Sunday, January 15, 2012

What the future holds

If I’m going to do something, I do it spectacularly or I don’t do it at all. - Prince Alwaleed Bin Talal Alsaud

There's a running theme to the Shasta.  John and I are both going super-engineer on this project.  By the time we're finished, it will be the most over-engineered Shasta in the history of Shastas.  As the resident Structural Engineer, I spent some time creating drawing, laying out the framing, and making material take-offs. 

Streetside Elevation

We spent a lot of time looking at photos of other renovations online and we took excellent notes and dimensions during the demolition.  What I took away from everything I've learned so far - these trailer were not actually "designed" by anyone and the structural framing in the original is less than adequate.  Now, I'll admit, that may be the licensed engineer talking.  I usually design things for traffic loads, heavy equipment, or full human occupancy.  A trailer is much different, but I know what I am comfortable with.  The Shasta as originally designed, I am not.

Shasta Layout
 But unlike the things I usually design, this one has a very tight weight limit.  So my challenge was to come up with a framing plan that met the following criteria:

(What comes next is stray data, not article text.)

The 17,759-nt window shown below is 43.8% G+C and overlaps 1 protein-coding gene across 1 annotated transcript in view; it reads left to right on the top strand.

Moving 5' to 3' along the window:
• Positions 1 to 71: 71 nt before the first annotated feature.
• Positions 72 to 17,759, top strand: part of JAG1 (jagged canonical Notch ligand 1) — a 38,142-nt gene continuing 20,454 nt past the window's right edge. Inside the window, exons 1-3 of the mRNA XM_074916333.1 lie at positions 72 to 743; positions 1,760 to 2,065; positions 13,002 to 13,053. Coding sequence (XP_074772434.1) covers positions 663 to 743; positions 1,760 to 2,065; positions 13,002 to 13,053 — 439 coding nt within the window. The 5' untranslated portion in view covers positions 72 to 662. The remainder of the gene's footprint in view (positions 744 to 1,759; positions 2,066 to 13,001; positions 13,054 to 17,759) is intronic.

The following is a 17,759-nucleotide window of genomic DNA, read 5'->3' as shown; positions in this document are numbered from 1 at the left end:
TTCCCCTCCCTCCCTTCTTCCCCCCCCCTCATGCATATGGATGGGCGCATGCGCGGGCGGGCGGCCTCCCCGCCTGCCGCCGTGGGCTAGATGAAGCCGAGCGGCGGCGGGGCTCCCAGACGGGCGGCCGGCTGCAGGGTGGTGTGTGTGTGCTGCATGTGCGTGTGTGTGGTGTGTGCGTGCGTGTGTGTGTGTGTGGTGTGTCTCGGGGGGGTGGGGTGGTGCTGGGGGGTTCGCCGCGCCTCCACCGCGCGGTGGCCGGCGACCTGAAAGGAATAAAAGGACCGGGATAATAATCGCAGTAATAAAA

1. I am comfortable with the finished product.
  2. Can be built by the contractor (John) with assistance from the structural engineer (me) and not cause a divorce.
  3. Weighs less than 300 lb (not including floor framing, insulation, or skin)
Right now, I have aluminum framing in mind.  We found a local supplier that sells stock aluminum shapes by the foot.  My first shot at the layout included diagonal framing members, hollow rectangular tubes for the main members and angles for the lighter members.  The "contractor "asked for a design change to make construction easier. 

I eliminated all diagonal members, not a huge deal.  I also changed the angle members to smaller square tubes.  The bonus to all tube shapes?  We will be able to fasten the plywood interior and the aluminum skin exterior to the tubes easily. I laid everything out, measured, and counted everything needed.  All of that information, of course, went into a spreadsheet.

Right now, the rough numbers I have for weight is 190 lb, which includes 15% extra to account for connection details.  Based on the online pricing, that is about $620 in framing, not including connection details.  I have 100 lb to play with for my weight allotment.  I'd say that's pretty good.  I'm assuming once we start assembling the Shasta, I may decide to make some field changes.  That 100 lbs might come in handy.

The front and back corners are still going to be timber.  I can only imagine the cost of having aluminum custom fabricated to fit those curves.  The floor framing will also be timber, basically the same framing as the original.

I think the rebuild is well-planned out.  Now we need to finish stripping the floor off the frame, de-assemble the frame and strip.

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